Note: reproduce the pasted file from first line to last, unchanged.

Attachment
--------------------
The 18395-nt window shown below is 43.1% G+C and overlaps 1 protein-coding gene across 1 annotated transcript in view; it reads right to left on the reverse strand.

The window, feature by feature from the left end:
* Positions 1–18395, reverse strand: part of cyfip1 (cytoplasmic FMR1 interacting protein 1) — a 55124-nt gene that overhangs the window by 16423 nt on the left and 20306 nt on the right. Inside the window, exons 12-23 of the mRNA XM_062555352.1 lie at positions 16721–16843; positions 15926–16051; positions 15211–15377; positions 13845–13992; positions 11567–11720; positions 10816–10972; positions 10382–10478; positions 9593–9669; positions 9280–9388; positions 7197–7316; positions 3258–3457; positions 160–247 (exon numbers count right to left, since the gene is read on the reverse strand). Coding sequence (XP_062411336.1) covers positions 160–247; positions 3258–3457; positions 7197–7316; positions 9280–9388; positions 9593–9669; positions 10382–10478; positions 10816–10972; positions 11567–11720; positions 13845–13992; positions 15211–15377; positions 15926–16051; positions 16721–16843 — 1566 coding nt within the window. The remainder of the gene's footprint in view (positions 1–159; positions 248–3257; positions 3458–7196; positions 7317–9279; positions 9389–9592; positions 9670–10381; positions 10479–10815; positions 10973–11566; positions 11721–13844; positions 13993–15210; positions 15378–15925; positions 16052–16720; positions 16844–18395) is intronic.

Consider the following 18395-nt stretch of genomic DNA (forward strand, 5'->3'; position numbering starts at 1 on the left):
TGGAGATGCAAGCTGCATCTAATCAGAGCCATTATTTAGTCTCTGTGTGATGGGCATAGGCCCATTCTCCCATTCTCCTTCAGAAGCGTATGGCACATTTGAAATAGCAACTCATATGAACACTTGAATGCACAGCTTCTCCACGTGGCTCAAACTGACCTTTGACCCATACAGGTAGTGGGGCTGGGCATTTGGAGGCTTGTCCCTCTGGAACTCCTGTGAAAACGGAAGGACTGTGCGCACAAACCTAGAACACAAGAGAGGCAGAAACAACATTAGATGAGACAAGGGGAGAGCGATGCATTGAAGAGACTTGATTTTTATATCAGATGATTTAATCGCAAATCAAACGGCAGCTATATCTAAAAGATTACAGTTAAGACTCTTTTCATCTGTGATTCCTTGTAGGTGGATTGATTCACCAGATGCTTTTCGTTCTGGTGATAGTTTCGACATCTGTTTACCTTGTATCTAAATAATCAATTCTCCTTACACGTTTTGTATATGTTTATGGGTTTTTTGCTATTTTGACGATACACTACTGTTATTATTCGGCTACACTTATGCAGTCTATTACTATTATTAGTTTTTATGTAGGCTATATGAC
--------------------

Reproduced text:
The 18395-nt window shown below is 43.1% G+C and overlaps 1 protein-coding gene across 1 annotated transcript in view; it reads right to left on the reverse strand.

The window, feature by feature from the left end:
* Positions 1–18395, reverse strand: part of cyfip1 (cytoplasmic FMR1 interacting protein 1) — a 55124-nt gene that overhangs the window by 16423 nt on the left and 20306 nt on the right. Inside the window, exons 12-23 of the mRNA XM_062555352.1 lie at positions 16721–16843; positions 15926–16051; positions 15211–15377; positions 13845–13992; positions 11567–11720; positions 10816–10972; positions 10382–10478; positions 9593–9669; positions 9280–9388; positions 7197–7316; positions 3258–3457; positions 160–247 (exon numbers count right to left, since the gene is read on the reverse strand). Coding sequence (XP_062411336.1) covers positions 160–247; positions 3258–3457; positions 7197–7316; positions 9280–9388; positions 9593–9669; positions 10382–10478; positions 10816–10972; positions 11567–11720; positions 13845–13992; positions 15211–15377; positions 15926–16051; positions 16721–16843 — 1566 coding nt within the window. The remainder of the gene's footprint in view (positions 1–159; positions 248–3257; positions 3458–7196; positions 7317–9279; positions 9389–9592; positions 9670–10381; positions 10479–10815; positions 10973–11566; positions 11721–13844; positions 13993–15210; positions 15378–15925; positions 16052–16720; positions 16844–18395) is intronic.

Consider the following 18395-nt stretch of genomic DNA (forward strand, 5'->3'; position numbering starts at 1 on the left):
TGGAGATGCAAGCTGCATCTAATCAGAGCCATTATTTAGTCTCTGTGTGATGGGCATAGGCCCATTCTCCCATTCTCCTTCAGAAGCGTATGGCACATTTGAAATAGCAACTCATATGAACACTTGAATGCACAGCTTCTCCACGTGGCTCAAACTGACCTTTGACCCATACAGGTAGTGGGGCTGGGCATTTGGAGGCTTGTCCCTCTGGAACTCCTGTGAAAACGGAAGGACTGTGCGCACAAACCTAGAACACAAGAGAGGCAGAAACAACATTAGATGAGACAAGGGGAGAGCGATGCATTGAAGAGACTTGATTTTTATATCAGATGATTTAATCGCAAATCAAACGGCAGCTATATCTAAAAGATTACAGTTAAGACTCTTTTCATCTGTGATTCCTTGTAGGTGGATTGATTCACCAGATGCTTTTCGTTCTGGTGATAGTTTCGACATCTGTTTACCTTGTATCTAAATAATCAATTCTCCTTACACGTTTTGTATATGTTTATGGGTTTTTTGCTATTTTGACGATACACTACTGTTATTATTCGGCTACACTTATGCAGTCTATTACTATTATTAGTTTTTATGTAGGCTATATGAC